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In binary you get the number $\underbrace{11\dots 11}_n$ which is the number that goes before $\underbrace{100\dots 00}_{n+1}=2^{n+1}$


Oops. The answer is trivially no - the functions are not linearly independent! (I've been thinking about why one of them is not in the closed span of the others; in fact one of them is in the span of the others.) If you're allowing $m=0$ and $n=0$ then $(-1) + (x) + (1-x)$ is a counterexample (all but three of the coefficients vanish). If you're assuming ...


HINT: $$z\cdot S=z\sum_{k=0}^\infty \frac{2^{2k}z^{2k-1}}{(2k)!}=z\sum_{k=0}^\infty\dfrac{(2z)^{2k}}{(2k)!}$$ Now $e^y=\sum_{r=0}^\infty\dfrac{y^r}{r!}$ $2\cosh(y)=e^y+e^{-y}=?$


\begin{align} S&=1+2+4+\dotsb+2^n\\ 1+S&=1+1+2+4+\dotsb+2^n\\ &=2+2+4+\dotsb+2^n\\ &=4+4+\dotsb+2^n\\ &=8+\dotsb+2^n\\ &\dotsb\\ &=2^n+2^n\\ 1+S&=2^{n+1}\\ S&=2^{n+1}-1 \end{align} Write it out for a specific example to understand this better.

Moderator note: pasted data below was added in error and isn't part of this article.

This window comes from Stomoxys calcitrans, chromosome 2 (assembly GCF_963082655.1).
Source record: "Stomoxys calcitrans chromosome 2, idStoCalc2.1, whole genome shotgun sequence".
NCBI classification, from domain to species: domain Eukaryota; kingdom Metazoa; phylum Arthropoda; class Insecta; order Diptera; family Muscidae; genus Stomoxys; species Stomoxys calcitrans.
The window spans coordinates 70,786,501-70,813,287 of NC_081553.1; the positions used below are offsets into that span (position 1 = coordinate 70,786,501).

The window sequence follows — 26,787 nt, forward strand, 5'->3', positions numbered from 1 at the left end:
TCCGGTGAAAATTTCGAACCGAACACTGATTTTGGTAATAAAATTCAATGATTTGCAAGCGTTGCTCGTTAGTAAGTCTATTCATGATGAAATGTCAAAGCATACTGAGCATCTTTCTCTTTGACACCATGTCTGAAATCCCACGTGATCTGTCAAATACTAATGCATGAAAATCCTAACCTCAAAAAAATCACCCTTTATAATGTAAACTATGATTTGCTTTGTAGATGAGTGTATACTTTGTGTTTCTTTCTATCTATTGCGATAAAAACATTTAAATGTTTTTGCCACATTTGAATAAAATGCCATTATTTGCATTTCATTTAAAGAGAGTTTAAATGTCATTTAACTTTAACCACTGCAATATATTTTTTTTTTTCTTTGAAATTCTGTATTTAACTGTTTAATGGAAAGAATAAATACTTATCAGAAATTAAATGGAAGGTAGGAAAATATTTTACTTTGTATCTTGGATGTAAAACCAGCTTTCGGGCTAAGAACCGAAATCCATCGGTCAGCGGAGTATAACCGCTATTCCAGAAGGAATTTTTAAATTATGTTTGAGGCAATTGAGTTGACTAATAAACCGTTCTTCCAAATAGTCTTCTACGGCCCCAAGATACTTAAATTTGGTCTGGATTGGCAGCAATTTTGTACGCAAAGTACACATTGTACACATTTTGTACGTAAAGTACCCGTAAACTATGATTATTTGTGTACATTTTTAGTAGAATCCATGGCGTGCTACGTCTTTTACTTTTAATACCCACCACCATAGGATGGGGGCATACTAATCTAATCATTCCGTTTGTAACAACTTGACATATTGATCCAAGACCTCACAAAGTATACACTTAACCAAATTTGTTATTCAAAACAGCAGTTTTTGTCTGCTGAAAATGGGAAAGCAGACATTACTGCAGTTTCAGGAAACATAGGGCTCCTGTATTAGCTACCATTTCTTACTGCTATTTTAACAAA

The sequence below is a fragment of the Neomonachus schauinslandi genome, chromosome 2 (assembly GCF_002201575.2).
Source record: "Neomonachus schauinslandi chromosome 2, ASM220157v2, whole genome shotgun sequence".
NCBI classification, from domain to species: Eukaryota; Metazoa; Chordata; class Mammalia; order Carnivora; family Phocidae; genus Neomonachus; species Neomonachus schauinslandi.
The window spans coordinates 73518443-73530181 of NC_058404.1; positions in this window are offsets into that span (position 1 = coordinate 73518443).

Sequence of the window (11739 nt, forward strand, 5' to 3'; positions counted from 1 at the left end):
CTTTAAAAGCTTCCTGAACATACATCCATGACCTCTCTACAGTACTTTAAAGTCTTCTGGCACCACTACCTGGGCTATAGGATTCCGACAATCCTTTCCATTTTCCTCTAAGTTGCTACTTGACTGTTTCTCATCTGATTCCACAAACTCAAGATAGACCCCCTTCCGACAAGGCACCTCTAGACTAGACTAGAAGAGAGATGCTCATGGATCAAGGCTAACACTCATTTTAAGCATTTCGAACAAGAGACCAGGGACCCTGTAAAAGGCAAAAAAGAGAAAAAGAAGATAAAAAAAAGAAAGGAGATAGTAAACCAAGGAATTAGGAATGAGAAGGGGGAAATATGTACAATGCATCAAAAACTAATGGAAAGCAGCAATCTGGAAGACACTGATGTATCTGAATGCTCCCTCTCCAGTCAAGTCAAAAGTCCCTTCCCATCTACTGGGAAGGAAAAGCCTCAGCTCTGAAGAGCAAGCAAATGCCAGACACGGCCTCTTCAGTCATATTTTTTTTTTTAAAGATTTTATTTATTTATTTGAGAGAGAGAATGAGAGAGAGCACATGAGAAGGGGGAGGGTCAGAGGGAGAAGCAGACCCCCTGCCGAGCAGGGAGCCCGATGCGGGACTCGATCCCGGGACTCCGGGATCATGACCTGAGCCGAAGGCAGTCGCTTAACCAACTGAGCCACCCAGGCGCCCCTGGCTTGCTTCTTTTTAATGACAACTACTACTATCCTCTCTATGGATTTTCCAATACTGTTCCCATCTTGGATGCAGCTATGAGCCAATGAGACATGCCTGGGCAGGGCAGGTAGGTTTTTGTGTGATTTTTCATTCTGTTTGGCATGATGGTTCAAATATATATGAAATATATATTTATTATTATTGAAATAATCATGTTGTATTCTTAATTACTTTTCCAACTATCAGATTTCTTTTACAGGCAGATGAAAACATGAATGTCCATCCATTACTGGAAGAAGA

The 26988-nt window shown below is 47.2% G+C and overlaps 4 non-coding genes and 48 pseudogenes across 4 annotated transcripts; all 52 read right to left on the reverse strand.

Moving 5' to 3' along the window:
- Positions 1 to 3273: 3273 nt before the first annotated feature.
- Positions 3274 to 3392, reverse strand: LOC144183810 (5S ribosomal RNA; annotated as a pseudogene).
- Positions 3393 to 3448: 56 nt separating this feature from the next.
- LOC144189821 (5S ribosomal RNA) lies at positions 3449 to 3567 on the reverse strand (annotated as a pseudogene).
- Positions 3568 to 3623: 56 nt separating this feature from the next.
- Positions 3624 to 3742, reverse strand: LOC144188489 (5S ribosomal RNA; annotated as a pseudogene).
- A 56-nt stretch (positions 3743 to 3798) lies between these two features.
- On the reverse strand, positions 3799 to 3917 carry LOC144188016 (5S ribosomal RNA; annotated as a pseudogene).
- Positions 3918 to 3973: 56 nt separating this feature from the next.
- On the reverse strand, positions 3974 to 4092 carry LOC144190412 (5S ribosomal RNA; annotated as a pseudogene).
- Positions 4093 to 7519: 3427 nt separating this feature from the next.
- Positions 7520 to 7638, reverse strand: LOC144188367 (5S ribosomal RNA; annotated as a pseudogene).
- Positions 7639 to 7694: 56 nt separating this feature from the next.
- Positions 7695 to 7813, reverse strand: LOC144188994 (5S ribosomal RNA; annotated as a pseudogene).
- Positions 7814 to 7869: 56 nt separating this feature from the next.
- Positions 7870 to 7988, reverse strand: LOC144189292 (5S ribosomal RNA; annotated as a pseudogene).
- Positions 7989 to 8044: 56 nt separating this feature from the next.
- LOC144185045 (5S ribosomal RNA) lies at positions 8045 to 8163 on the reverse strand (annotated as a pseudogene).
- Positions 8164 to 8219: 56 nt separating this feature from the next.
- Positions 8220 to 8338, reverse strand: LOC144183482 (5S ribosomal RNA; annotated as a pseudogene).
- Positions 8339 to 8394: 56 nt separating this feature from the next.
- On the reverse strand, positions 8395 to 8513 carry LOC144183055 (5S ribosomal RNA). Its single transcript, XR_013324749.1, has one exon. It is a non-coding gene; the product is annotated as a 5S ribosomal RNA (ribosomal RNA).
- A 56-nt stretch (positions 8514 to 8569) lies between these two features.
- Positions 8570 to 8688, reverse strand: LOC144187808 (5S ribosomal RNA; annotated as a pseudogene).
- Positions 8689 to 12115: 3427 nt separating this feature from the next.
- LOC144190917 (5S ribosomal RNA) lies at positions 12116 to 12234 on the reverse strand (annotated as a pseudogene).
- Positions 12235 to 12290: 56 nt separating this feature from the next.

One can write $$S=1+2+\cdots+2^n,$$ and note that $$S=2S-S.$$ Hence, since $$2S=2(1+2+\cdots+2^n)=2+4+\cdots+2^{n+1}=S-1+2^{n+1},$$ we have $$S=2S-S=S-1+2^{n+1}-S=2^{n+1}-1.$$


The series you present is not a Taylor series for G(z) about the origin. A Taylor series would be of the form $G(x)= a_0+a_1 x+a_2 x^2+...$. It would be easier to compute the radius of convergence of $1-2 G(x)=(1-4abz^2)^{-1/2}$ as it's the same radius as for $G(x)$. A special Taylor series discovered by Newton, is the generalized binomial theorem : If ...


Consider the series for $\cosh (2z)$ and divide it by $z$....


Let me just add one thought: We can view this as looking at the real analytic $f(x,y) = \sum a_{mn}x^my^n$ along the line $(t,1-t), t \in \mathbb R.$ Can such an $f$ vanish on a line without being identically $0,$ i.e., without having all $a_{mn} = 0?$ Sure, happens all the time. For example the function $xy$ vanishes on the axes. It's thus clear that for ...

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